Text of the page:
8. Corn hybrids differ in harvestability.
In tests or harvestability with the mechanical picker, some hybrids were picked much cleaner and more nearly completely than others. Corn hybrids differed in
a. Time required to harvest
b. Ear droppage
c. Ears left on plants by harvester
d. Husks left on harvested ears
e. Shelled corn lost on ground.
In a series of comparable single crosses in 1947, 20 per cent of the ears of K180 crosses were left in the field by the mechanical harvester compared to only 5 per cent of the ears of C.I.7 and H7 crosses. Individual hybrids ranged from 0 to 31 per cent of the ears left in the field. On the average ears of K180 crosses had about 1 gram of husks compared to 6 grams of husks on ears of K148 crosses. Individual hybrids ranged from 0 to 10 grams of husks left on harvested ears. A correlation of +0.8 was obtained between percentage of ears left by the harvester and percentage of lodged plants at harvest. One hundred and fifty‑two double crosses ranged from 0 to 16 per cent of the ears left in the field by the mechanical harvester, and from 1 to 9 grams of husks left on harvested ears. These differences were statistically significant.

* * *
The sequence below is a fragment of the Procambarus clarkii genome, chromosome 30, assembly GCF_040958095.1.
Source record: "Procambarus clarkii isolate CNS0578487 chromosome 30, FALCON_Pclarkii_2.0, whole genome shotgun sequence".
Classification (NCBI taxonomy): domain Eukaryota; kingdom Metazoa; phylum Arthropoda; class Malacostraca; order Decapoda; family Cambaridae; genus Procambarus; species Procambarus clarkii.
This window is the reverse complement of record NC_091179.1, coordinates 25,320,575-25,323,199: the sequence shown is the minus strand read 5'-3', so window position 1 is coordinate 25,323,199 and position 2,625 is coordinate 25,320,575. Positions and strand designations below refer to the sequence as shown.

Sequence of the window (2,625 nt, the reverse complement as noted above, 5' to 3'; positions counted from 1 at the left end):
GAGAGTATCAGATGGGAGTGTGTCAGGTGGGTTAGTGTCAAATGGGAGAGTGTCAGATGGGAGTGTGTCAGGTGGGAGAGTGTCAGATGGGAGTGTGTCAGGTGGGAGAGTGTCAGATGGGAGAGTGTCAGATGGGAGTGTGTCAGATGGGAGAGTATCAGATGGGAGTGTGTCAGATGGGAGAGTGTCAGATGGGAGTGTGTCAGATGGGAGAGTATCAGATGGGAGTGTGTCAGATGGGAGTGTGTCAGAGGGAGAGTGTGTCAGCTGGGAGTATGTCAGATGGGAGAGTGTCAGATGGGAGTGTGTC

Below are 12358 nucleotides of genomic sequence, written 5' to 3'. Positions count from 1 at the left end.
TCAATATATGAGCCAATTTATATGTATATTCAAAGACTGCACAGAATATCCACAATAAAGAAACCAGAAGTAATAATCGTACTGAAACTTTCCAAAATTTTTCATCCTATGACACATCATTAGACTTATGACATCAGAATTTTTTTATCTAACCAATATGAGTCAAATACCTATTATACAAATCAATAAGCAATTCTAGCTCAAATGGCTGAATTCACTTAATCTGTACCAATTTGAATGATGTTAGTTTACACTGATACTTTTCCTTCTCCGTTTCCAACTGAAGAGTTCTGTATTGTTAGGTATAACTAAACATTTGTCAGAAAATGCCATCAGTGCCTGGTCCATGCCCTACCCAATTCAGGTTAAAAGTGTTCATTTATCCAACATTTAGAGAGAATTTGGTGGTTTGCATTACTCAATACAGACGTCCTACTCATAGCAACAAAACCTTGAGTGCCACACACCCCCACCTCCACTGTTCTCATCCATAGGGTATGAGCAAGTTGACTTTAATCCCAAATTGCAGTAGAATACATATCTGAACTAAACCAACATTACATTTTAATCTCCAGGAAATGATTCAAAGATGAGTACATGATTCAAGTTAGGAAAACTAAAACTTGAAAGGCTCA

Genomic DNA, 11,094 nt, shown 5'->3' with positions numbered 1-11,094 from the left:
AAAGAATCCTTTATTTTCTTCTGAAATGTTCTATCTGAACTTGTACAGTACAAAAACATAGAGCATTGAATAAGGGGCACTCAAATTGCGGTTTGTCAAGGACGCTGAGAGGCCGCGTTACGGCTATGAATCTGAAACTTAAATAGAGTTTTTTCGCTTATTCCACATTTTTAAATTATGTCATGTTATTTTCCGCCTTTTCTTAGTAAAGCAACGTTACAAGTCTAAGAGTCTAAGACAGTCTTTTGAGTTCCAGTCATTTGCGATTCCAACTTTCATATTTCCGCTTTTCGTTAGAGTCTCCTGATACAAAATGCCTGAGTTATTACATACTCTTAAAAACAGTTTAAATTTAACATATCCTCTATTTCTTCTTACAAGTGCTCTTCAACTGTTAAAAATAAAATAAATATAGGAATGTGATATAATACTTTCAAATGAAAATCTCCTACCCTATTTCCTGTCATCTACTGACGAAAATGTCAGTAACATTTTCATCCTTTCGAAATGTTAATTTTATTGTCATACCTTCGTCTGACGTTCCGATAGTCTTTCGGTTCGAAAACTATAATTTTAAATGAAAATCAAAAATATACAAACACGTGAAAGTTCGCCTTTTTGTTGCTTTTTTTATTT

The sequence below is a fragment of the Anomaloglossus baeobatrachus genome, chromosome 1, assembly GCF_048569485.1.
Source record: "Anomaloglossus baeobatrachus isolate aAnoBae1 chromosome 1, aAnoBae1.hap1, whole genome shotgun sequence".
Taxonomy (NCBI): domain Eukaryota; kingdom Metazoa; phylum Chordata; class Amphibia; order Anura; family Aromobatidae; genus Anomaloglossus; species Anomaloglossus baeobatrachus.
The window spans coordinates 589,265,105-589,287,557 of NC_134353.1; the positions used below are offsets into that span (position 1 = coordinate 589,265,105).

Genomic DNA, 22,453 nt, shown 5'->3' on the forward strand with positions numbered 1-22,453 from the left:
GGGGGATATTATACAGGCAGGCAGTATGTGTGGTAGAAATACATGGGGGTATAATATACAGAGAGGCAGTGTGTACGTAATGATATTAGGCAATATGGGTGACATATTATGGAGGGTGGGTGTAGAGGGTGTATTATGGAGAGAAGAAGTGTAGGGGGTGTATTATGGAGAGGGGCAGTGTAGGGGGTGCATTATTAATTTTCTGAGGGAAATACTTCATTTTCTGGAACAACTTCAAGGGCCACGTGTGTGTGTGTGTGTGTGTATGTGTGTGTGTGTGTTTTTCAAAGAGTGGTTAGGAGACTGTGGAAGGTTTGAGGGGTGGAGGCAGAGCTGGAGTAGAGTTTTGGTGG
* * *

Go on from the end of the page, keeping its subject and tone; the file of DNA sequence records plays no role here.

In 1948, 88 double crosses, and 45 single crosses, involving all possible combination of 10 inbred lines, were compared for differences in mechanical harvestability. Under conditions of little lodging, the differences in number of ears left in the field by the mechanical harvester usually were not significant. However, the double crosses ranged from 1 to 17 grams of husks left on each harvested ear and the single crosses from 0 to 18 grams. Differences of 3 grams or more were significant. U. S. 13 had an average of 1 gram of husk per harvested ear compared to 17 grams per ear for U. S. 537W. The inbred lines performed similarly to their average performance in single‑crosses.
Since more than 75 per cent, or nearly 7,000,000 acres, of the Illinois corn acreage is harvested with mechanical pickers, harvestability is an important characteristic.